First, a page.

Solidarity and AfriForum have instructed their legal team to prepare a case challenging the government’s proposed monopoly on the buying and distribution of COVID-19 vaccines. The two organisations want to ensure that those who seek to get the vaccine are not obstructed from doing so by government mismanagement or corruption.
AfriForum’s stance is that government cannot have a monopoly on deciding who receives the vaccine and who does not. Allowing the private sector to purchase and distribute COVID-19 vaccines would allow for better efficiency regarding distributing the vaccine to those who want it, to prevent abuse of power by the government, as well as to ensure that government incompetence or corruption does not derail the process.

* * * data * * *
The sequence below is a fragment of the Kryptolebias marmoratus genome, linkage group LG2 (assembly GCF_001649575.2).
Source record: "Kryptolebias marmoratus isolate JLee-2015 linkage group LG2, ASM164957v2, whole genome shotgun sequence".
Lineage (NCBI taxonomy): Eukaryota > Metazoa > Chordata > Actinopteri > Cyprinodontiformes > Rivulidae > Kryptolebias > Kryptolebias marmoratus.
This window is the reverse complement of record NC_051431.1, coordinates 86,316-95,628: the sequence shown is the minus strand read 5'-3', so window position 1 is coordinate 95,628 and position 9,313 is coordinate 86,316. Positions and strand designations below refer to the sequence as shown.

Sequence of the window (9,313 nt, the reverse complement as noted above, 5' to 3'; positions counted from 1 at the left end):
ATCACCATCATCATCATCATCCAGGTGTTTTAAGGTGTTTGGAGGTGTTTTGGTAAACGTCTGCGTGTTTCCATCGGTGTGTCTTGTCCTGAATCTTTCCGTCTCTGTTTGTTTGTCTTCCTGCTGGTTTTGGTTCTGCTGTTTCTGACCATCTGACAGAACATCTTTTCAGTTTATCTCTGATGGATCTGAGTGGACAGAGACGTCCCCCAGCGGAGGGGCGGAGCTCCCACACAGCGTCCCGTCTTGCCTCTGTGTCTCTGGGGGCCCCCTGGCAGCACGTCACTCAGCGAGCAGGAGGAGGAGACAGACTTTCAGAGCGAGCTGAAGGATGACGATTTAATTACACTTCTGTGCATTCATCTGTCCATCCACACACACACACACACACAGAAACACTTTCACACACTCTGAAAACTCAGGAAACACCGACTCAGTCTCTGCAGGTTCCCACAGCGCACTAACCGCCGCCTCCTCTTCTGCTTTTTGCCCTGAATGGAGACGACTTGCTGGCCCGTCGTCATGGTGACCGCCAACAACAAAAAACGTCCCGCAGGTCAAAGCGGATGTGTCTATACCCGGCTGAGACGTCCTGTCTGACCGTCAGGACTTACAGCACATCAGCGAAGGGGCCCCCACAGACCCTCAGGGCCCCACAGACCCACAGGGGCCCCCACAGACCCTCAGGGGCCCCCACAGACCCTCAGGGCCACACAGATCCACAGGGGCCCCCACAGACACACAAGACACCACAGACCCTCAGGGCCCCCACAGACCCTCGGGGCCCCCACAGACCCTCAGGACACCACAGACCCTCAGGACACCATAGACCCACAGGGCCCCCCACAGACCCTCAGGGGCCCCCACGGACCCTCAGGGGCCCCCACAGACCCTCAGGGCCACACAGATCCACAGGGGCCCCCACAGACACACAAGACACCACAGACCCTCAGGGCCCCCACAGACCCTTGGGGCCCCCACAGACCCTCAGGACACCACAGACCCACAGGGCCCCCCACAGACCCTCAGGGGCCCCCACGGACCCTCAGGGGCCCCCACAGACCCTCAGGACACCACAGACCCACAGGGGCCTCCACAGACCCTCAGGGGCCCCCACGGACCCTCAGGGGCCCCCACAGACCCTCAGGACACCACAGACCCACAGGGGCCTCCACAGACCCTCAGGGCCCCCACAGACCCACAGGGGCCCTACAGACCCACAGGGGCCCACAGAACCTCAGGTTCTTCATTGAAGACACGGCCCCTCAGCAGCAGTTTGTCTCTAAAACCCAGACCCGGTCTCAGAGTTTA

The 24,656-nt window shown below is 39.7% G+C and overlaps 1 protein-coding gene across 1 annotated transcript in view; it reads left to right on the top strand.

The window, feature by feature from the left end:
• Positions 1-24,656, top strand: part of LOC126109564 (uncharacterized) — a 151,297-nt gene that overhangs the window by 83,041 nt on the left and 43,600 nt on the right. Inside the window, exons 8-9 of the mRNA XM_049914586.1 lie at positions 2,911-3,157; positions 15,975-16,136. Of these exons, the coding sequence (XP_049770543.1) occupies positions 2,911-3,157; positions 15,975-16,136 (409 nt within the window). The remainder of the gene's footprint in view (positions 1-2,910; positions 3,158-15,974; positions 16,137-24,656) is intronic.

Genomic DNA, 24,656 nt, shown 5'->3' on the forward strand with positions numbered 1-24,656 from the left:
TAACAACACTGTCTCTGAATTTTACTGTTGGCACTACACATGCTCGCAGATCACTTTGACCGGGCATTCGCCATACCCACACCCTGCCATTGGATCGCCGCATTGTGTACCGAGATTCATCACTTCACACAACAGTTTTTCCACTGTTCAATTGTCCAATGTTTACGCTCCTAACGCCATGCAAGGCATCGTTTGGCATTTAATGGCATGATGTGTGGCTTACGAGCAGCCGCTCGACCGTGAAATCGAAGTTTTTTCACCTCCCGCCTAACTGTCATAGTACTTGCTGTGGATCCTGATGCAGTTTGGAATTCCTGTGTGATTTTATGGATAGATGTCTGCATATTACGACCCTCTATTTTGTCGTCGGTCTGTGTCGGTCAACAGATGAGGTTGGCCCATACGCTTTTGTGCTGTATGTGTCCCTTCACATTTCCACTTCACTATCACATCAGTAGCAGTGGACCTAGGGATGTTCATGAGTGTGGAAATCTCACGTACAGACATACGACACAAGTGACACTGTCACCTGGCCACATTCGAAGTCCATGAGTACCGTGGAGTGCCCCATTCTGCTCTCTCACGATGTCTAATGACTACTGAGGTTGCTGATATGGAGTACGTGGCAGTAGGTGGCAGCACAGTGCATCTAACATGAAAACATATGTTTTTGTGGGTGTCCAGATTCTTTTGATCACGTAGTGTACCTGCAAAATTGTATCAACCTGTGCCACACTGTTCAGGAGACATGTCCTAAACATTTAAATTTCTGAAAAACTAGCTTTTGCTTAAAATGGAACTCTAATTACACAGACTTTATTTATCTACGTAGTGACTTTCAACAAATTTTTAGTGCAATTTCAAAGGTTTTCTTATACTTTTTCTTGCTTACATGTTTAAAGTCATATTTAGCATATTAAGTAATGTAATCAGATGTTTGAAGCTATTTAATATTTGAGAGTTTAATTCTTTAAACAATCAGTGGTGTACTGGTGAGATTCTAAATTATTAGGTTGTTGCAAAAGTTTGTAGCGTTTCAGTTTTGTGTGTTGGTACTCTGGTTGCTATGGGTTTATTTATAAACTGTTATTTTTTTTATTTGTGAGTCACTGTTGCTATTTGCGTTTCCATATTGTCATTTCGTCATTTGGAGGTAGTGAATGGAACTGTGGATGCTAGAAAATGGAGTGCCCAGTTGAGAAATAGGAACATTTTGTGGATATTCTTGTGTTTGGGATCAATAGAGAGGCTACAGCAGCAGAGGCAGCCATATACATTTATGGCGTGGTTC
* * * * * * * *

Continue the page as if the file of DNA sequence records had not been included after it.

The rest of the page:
“Throughout the lockdown period the government has proven that when it has a monopoly on COVID-19 related policies and tasks, corruption and inefficiency tend to be rampant. AfriForum therefore seeks to prevent the potential abuse of government power as it relates to the buying and distribution of COVID-19 vaccines, by fighting to allow the private sector to assist in this endeavour,” says Ernst van Zyl, Campaign Officer for Strategy and Content at AfriForum.
According to Connie Mulder, head of the Solidarity Research Institute, South Africa cannot allow the nationalisation of vaccines. The state has a history of failures and South-Africa cannot afford another failure during this crisis.